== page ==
A chief reason for the feast of shows is the debut of the Philadelphia New Play Festival: Where Theatre Begins (February 8-18). Presented by the Theatre Alliance of Greater Philadelphia, the festival features world premieres from nine of the area's leading companies as well as symposiums and discussions.
The most anticipated offering is from Prince Music Theater, which presents the world premiere of Stormy Weather (February 10-March 4), about the trailblazing African-American legend, Lena Horne. Tony Award winner Leslie Uggams heads the cast of this bio-musical, which features such classic songs as "The Lady is a Tramp," "You Do Something to Me," and of course, "Stormy Weather."
The Wilma is presenting the world premiere of Enemies, A Love Story (February 7-March 11). Adapted by Sarah Schulman from Isaac Bashevis Singer's celebrated novel, the story takes place in 1949, New York City. It revolves around Herman, a Holocaust survivor who marries after the war, and then finds his first wife is still alive -- and finally takes a third bride!
One of the plays in the festival that has already opened is the Interact Theatre Company's strong production of Thomas Gibbons' A House with No Walls (running through February 18). Fluidly moving between the 18th and 21st centuries, Walls debates the influence of slavery on African-American identity.
Bill Gates and Steve Jobs dance up a storm in the Philadelphia Theatre Company's production of Nerds://A Musical Software Satire (though February 25). The show is the latest effort from Jordan Allen-Dutton and Erik Weiner, who teamed on the off-Broadway smash The Bomb-itty of Errors, while composer Hal Goldberg's irreverent score boasts tunes with such unlikely titles as "The Window Rap" and "Stroll through the P.A.R.C."
Theatre Exile joins the new play festival with the company's collection of short plays, Hearts & Soles (February 2-25). Shining a spotlight on local playwrights, the evening features Bruce Graham's Full Figured/Loves to Dance, Michael Hollinger's Senior Moment and Truth Decay, and Arden Kass' new works Sole Searching and Kick Me.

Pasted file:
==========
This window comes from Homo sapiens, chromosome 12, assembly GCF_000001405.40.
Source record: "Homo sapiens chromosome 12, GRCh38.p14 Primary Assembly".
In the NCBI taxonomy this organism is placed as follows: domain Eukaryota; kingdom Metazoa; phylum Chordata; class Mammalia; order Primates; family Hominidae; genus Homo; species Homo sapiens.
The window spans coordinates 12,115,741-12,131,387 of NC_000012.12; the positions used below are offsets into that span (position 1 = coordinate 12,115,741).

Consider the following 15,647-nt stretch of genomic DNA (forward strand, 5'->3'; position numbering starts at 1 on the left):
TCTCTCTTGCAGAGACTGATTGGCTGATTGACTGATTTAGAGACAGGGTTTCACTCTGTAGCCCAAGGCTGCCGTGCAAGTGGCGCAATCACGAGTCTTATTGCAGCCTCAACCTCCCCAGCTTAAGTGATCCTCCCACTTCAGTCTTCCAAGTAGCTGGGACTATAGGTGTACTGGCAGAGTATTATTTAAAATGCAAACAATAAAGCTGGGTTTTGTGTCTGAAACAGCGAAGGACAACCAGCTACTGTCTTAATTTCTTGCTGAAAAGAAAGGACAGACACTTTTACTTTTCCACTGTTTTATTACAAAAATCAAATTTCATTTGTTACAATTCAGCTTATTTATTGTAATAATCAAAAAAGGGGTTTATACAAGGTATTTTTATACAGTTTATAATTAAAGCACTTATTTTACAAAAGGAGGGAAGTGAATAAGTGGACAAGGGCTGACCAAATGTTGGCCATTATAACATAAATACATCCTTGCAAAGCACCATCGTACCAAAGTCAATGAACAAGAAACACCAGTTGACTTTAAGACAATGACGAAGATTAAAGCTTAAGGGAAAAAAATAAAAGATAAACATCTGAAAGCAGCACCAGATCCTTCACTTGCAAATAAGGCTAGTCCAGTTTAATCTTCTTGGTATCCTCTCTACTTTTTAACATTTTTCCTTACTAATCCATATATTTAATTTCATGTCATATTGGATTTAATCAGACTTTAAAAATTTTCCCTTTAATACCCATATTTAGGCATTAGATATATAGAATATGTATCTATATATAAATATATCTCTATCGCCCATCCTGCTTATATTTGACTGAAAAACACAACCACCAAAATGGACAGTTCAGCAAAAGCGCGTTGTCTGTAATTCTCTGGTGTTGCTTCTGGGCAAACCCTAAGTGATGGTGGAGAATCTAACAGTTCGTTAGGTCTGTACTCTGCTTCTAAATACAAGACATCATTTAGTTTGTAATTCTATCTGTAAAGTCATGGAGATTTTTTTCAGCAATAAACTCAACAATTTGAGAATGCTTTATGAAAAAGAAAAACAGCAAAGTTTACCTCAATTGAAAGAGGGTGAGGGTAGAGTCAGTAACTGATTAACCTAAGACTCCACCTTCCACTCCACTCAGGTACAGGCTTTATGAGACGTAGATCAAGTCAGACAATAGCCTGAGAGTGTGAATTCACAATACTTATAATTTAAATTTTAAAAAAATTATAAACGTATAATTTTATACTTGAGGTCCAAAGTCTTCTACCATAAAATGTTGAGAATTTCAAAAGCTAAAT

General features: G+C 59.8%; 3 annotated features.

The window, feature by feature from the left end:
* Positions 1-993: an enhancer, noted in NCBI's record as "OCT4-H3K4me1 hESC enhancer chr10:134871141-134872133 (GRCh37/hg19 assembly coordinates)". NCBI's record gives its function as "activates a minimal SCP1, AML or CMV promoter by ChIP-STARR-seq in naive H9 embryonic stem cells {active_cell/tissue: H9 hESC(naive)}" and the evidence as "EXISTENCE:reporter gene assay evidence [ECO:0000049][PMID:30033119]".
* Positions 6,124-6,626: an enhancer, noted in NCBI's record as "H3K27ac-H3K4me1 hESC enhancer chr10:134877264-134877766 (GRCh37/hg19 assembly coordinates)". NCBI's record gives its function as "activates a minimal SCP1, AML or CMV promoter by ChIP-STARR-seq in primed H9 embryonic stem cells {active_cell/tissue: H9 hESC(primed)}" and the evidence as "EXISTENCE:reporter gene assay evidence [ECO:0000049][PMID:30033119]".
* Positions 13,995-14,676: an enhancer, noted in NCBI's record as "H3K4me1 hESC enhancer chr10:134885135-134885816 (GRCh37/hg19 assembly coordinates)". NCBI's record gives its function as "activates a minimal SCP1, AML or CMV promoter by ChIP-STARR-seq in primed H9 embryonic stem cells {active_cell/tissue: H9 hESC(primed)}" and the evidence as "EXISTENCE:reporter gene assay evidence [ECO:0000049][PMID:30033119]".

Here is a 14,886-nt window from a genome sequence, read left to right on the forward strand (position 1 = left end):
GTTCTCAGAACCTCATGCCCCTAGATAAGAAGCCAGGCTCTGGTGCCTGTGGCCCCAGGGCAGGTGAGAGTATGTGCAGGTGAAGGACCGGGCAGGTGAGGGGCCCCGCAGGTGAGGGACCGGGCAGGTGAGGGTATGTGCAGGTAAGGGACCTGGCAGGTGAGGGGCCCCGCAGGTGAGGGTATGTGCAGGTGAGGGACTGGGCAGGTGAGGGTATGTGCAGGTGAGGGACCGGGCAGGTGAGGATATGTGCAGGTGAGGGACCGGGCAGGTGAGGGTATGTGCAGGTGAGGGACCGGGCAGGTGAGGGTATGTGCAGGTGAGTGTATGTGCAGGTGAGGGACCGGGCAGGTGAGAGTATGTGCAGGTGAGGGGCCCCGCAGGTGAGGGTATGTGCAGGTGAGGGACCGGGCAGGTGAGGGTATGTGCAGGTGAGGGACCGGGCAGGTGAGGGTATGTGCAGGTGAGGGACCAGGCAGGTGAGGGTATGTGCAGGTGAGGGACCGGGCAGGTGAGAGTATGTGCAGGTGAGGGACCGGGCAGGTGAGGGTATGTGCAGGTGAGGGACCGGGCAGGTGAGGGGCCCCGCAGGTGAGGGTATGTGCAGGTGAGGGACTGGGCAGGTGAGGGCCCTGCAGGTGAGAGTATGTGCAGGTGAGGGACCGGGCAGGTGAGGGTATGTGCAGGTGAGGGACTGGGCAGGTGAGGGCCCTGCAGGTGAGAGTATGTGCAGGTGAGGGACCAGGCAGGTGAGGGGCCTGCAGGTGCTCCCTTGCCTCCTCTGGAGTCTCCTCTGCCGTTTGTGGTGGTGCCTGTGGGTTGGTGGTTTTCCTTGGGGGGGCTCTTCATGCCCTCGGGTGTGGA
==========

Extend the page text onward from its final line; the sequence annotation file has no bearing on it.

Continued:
Instead of mounting a new play, the Lantern Theater Company is staging a new translation of Arthur Schnitzler's classic drama La Ronde (February 2-25), a stylish and erotic look at relationships that ignited a scandal when it appeared in 1921.
The Walnut Street Theatre gets involved in the new play festival with the company's world premiere of M.J. Feely's Bookends (February 6-25), which concerns two best friends whose promising theater careers are thrown into turmoil when one of them is summoned before the House Committee on Un-American Activities.
Continuing their commitment to new work, the Vagabond Acting Troupe is staging the first full-length production of Eric Singel's delightful solo play The Wedding Consultant (February 7-24), which debuted as a 15-minute monologue at the 2005 Philly Fringe Festival. In this outrageous and touching comedy Singel performs five characters, the most notable of which is Iris Holcombe, an experienced wedding planner who on the day of the ceremony discovers (along with the groom's family) that the soon-to-be-wed couple are the same gender.
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